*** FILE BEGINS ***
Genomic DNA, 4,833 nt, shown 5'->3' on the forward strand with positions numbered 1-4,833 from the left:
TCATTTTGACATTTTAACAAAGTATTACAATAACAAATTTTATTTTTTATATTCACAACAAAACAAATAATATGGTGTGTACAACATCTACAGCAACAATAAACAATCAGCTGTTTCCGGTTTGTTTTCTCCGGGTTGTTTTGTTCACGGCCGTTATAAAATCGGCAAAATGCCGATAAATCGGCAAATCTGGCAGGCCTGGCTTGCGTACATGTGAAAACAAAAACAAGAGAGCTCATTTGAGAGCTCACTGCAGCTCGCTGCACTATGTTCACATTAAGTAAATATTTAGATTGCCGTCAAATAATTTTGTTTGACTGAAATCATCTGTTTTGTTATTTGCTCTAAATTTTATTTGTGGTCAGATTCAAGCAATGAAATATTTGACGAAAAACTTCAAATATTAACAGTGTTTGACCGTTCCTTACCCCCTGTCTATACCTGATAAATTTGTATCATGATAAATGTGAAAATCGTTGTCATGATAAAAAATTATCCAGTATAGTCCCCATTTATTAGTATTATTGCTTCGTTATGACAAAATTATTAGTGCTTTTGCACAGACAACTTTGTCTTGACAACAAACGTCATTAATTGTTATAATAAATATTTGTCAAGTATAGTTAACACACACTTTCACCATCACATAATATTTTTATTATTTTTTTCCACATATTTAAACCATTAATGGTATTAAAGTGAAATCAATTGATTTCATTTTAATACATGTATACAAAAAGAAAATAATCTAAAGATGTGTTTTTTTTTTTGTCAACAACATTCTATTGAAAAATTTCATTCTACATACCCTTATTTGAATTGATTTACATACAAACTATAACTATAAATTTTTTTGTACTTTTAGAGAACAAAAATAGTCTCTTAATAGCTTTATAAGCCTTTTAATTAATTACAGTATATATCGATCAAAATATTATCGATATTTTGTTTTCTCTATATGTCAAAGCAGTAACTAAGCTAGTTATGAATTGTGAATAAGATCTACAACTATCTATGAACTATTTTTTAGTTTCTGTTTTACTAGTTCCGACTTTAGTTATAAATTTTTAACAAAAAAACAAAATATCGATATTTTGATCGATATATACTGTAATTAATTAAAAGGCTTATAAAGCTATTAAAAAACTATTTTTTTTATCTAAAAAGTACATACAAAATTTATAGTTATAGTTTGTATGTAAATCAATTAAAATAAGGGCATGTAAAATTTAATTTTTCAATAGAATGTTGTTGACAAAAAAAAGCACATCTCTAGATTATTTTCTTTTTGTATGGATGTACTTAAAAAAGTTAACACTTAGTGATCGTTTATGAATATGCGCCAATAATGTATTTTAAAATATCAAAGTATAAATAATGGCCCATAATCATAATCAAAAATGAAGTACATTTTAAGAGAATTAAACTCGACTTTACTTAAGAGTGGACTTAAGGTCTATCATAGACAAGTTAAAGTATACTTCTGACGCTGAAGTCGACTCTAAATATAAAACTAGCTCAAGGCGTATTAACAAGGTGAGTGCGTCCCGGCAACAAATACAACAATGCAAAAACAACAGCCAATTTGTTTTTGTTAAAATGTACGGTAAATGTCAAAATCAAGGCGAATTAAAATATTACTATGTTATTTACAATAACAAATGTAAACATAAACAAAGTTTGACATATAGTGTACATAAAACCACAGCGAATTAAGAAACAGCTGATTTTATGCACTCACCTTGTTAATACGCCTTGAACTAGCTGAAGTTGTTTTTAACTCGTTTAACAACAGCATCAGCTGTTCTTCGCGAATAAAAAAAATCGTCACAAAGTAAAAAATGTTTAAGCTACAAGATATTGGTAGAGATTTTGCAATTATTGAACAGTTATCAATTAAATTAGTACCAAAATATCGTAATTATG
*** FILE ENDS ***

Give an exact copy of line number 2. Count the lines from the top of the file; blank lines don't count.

TCATTTTGACATTTTAACAAAGTATTACAATAACAAATTTTATTTTTTATATTCACAACAAAACAAATAATATGGTGTGTACAACATCTACAGCAACAATAAACAATCAGCTGTTTCCGGTTTGTTTTCTCCGGGTTGTTTTGTTCACGGCCGTTATAAAATCGGCAAAATGCCGATAAATCGGCAAATCTGGCAGGCCTGGCTTGCGTACATGTGAAAACAAAAACAAGAGAGCTCATTTGAGAGCTCACTGCAGCTCGCTGCACTATGTTCACATTAAGTAAATATTTAGATTGCCGTCAAATAATTTTGTTTGACTGAAATCATCTGTTTTGTTATTTGCTCTAAATTTTATTTGTGGTCAGATTCAAGCAATGAAATATTTGACGAAAAACTTCAAATATTAACAGTGTTTGACCGTTCCTTACCCCCTGTCTATACCTGATAAATTTGTATCATGATAAATGTGAAAATCGTTGTCATGATAAAAAATTATCCAGTATAGTCCCCATTTATTAGTATTATTGCTTCGTTATGACAAAATTATTAGTGCTTTTGCACAGACAACTTTGTCTTGACAACAAACGTCATTAATTGTTATAATAAATATTTGTCAAGTATAGTTAACACACACTTTCACCATCACATAATATTTTTATTATTTTTTTCCACATATTTAAACCATTAATGGTATTAAAGTGAAATCAATTGATTTCATTTTAATACATGTATACAAAAAGAAAATAATCTAAAGATGTGTTTTTTTTTTTGTCAACAACATTCTATTGAAAAATTTCATTCTACATACCCTTATTTGAATTGATTTACATACAAACTATAACTATAAATTTTTTTGTACTTTTAGAGAACAAAAATAGTCTCTTAATAGCTTTATAAGCCTTTTAATTAATTACAGTATATATCGATCAAAATATTATCGATATTTTGTTTTCTCTATATGTCAAAGCAGTAACTAAGCTAGTTATGAATTGTGAATAAGATCTACAACTATCTATGAACTATTTTTTAGTTTCTGTTTTACTAGTTCCGACTTTAGTTATAAATTTTTAACAAAAAAACAAAATATCGATATTTTGATCGATATATACTGTAATTAATTAAAAGGCTTATAAAGCTATTAAAAAACTATTTTTTTTATCTAAAAAGTACATACAAAATTTATAGTTATAGTTTGTATGTAAATCAATTAAAATAAGGGCATGTAAAATTTAATTTTTCAATAGAATGTTGTTGACAAAAAAAAGCACATCTCTAGATTATTTTCTTTTTGTATGGATGTACTTAAAAAAGTTAACACTTAGTGATCGTTTATGAATATGCGCCAATAATGTATTTTAAAATATCAAAGTATAAATAATGGCCCATAATCATAATCAAAAATGAAGTACATTTTAAGAGAATTAAACTCGACTTTACTTAAGAGTGGACTTAAGGTCTATCATAGACAAGTTAAAGTATACTTCTGACGCTGAAGTCGACTCTAAATATAAAACTAGCTCAAGGCGTATTAACAAGGTGAGTGCGTCCCGGCAACAAATACAACAATGCAAAAACAACAGCCAATTTGTTTTTGTTAAAATGTACGGTAAATGTCAAAATCAAGGCGAATTAAAATATTACTATGTTATTTACAATAACAAATGTAAACATAAACAAAGTTTGACATATAGTGTACATAAAACCACAGCGAATTAAGAAACAGCTGATTTTATGCACTCACCTTGTTAATACGCCTTGAACTAGCTGAAGTTGTTTTTAACTCGTTTAACAACAGCATCAGCTGTTCTTCGCGAATAAAAAAAATCGTCACAAAGTAAAAAATGTTTAAGCTACAAGATATTGGTAGAGATTTTGCAATTATTGAACAGTTATCAATTAAATTAGTACCAAAATATCGTAATTATG